Unite leaders scared of anti-union laws
British Airways cabin crew should not only be angry at the partisan decision of the courts to declare their planned strike illegal – they should also direct their rage at the way the leaders of the Unite union have conducted themselves.
Unite’s leaders spent months in negotiations with BA management only to stand by when contractual changes were suddenly introduced without agreement. BA then went ahead and reduced crew numbers on flights and imposed a pay freeze while new entrants begin on far worse conditions.
Any self-respecting union leadership would have called the 12,700 cabin crew out on strike there and then in response to BA’s provocation. But oh no, Unite’s leaders dillied and dallied out of sheer fear, not just at what BA’s response might be but at the consequences of defying the anti-trade union laws.
These laws, introduced by the Tories in the early 1990s, make it illegal to have a strike without a ballot. This is not aimed at enhancing democracy but at defusing workers’ anger while weeks are spent on an expensive ballot operation in place of the traditional show of hands at a mass meeting.
Even then, Unite’s officials couldn’t get it right. They opened the door to a BA challenge by balloting a small group of cabin crew who had taken voluntary redundancy. Of course, the 92% vote in favour of a strike on an 80% turnout easily outweighed those balloted in error. But with the media engaged in a ferocious witch-hunt, Mrs Justice Cox ruled that the ballot did not conform to the 1992 Trade Union Act.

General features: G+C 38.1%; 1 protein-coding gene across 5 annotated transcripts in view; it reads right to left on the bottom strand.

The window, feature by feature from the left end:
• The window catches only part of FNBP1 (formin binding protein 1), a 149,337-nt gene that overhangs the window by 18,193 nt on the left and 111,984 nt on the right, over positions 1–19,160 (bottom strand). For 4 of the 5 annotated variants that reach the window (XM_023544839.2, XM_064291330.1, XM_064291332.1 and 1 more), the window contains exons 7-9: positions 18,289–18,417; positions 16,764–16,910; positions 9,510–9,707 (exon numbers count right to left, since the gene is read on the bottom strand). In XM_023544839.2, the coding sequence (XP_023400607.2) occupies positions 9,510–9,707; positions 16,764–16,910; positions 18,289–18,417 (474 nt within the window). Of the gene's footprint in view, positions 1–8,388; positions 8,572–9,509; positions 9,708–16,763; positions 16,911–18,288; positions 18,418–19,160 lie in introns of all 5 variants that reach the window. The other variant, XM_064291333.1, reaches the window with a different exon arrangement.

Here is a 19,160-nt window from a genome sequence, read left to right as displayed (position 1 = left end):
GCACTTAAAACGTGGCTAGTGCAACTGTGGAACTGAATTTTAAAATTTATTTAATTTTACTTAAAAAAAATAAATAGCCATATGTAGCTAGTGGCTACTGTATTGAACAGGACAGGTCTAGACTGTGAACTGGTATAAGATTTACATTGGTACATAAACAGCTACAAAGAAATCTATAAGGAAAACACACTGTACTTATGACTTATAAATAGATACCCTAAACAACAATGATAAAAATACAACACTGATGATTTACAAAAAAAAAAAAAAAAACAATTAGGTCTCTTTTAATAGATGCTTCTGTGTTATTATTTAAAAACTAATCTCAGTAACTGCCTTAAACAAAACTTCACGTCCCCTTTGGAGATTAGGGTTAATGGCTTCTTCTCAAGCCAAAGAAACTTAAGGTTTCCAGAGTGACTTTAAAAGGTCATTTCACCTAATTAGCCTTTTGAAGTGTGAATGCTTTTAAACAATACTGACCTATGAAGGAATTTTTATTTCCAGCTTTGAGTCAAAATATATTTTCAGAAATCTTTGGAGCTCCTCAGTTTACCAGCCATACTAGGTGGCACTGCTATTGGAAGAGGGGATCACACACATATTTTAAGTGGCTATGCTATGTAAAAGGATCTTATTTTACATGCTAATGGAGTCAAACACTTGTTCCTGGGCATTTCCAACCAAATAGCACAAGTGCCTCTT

As an official from Bassa, the branch of Unite that covers the cabin crew, is reported to have said: “"The decision questions your faith in the whole system. It makes you wonder if you have the right to strike any more.”
Precisely. The right to strike has long since disappeared in Britain and the union leadership has, by and large, gone along with this. After yesterday’s court ruling, the leaders of Unite declared it “a bad day for democracy”. Well, if they are so concerned about democracy, why didn’t they simply defy the court and go ahead with the strike instead of planning another ballot? If they had done that, it would have been a blow for democracy against undemocratic laws.
At one time, union leaders were bold enough to defy the state and fight for their members. In 1972, the predecessors of Unite in the Transport and General Workers Union ignored anti-union laws brought in by the Heath Tory government. As a result, five dockers were jailed for contempt of court. This sparked moves towards a one-day General Strike and the ruling class quickly found a legal loophole to free the dockers within days. Within a few years, the unions compelled a Labour government to abolish the anti-union laws.
How things have changed! New Labour has retained virtually all the anti-union legislation passed by Thatcher. Former prime minister Tony Blair congratulated himself for declaring that Britain had the most draconian anti-union laws in Europe. And the union leaders have done nothing in 12 years of New Labour to change the position. Yet rank and file trade unionists like those who staged “unofficial” walkouts at the Lindsey oil refinery have demonstrated that the anti-union laws quickly disintegrate in the face of mass defiance.
The moral of this tale is that in order to defend jobs, wages and conditions in the midst of a capitalist slump, serious, dedicated, principled leaders, who are not frightened of the state, are absolutely essential. Hot air and bluster are well past their use-by date.
18 December 2009